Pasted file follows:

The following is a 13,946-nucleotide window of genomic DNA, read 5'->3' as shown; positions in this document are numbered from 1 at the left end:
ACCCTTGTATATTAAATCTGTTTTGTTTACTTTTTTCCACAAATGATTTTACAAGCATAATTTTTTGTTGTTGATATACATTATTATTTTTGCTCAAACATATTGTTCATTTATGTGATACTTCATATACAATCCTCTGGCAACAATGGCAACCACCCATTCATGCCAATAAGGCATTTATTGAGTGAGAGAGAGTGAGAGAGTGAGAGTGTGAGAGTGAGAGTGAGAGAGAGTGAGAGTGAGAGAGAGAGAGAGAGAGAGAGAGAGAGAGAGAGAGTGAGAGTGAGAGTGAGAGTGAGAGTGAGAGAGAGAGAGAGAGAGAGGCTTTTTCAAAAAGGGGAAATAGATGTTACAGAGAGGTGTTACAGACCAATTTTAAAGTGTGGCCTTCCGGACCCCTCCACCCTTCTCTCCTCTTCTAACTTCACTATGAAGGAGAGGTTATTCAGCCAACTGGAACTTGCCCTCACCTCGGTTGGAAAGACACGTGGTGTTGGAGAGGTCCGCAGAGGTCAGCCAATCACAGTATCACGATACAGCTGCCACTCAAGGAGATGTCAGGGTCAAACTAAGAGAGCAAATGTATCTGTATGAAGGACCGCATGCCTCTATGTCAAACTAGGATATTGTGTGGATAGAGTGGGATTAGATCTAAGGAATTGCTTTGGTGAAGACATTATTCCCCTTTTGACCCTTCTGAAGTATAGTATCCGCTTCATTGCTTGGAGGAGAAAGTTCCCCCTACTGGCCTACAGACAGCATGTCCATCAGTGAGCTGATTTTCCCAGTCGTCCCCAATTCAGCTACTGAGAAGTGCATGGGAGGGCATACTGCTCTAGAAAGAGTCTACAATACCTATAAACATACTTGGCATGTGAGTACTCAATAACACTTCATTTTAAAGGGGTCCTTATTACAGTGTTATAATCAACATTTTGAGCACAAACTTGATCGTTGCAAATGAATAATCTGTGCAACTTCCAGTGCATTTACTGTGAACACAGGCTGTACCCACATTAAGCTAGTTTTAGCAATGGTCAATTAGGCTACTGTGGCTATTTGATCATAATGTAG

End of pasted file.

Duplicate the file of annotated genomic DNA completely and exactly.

The following is a 13,946-nucleotide window of genomic DNA, read 5'->3' as shown; positions in this document are numbered from 1 at the left end:
ACCCTTGTATATTAAATCTGTTTTGTTTACTTTTTTCCACAAATGATTTTACAAGCATAATTTTTTGTTGTTGATATACATTATTATTTTTGCTCAAACATATTGTTCATTTATGTGATACTTCATATACAATCCTCTGGCAACAATGGCAACCACCCATTCATGCCAATAAGGCATTTATTGAGTGAGAGAGAGTGAGAGAGTGAGAGTGTGAGAGTGAGAGTGAGAGAGAGTGAGAGTGAGAGAGAGAGAGAGAGAGAGAGAGAGAGAGAGAGAGTGAGAGTGAGAGTGAGAGTGAGAGTGAGAGAGAGAGAGAGAGAGAGGCTTTTTCAAAAAGGGGAAATAGATGTTACAGAGAGGTGTTACAGACCAATTTTAAAGTGTGGCCTTCCGGACCCCTCCACCCTTCTCTCCTCTTCTAACTTCACTATGAAGGAGAGGTTATTCAGCCAACTGGAACTTGCCCTCACCTCGGTTGGAAAGACACGTGGTGTTGGAGAGGTCCGCAGAGGTCAGCCAATCACAGTATCACGATACAGCTGCCACTCAAGGAGATGTCAGGGTCAAACTAAGAGAGCAAATGTATCTGTATGAAGGACCGCATGCCTCTATGTCAAACTAGGATATTGTGTGGATAGAGTGGGATTAGATCTAAGGAATTGCTTTGGTGAAGACATTATTCCCCTTTTGACCCTTCTGAAGTATAGTATCCGCTTCATTGCTTGGAGGAGAAAGTTCCCCCTACTGGCCTACAGACAGCATGTCCATCAGTGAGCTGATTTTCCCAGTCGTCCCCAATTCAGCTACTGAGAAGTGCATGGGAGGGCATACTGCTCTAGAAAGAGTCTACAATACCTATAAACATACTTGGCATGTGAGTACTCAATAACACTTCATTTTAAAGGGGTCCTTATTACAGTGTTATAATCAACATTTTGAGCACAAACTTGATCGTTGCAAATGAATAATCTGTGCAACTTCCAGTGCATTTACTGTGAACACAGGCTGTACCCACATTAAGCTAGTTTTAGCAATGGTCAATTAGGCTACTGTGGCTATTTGATCATAATGTAG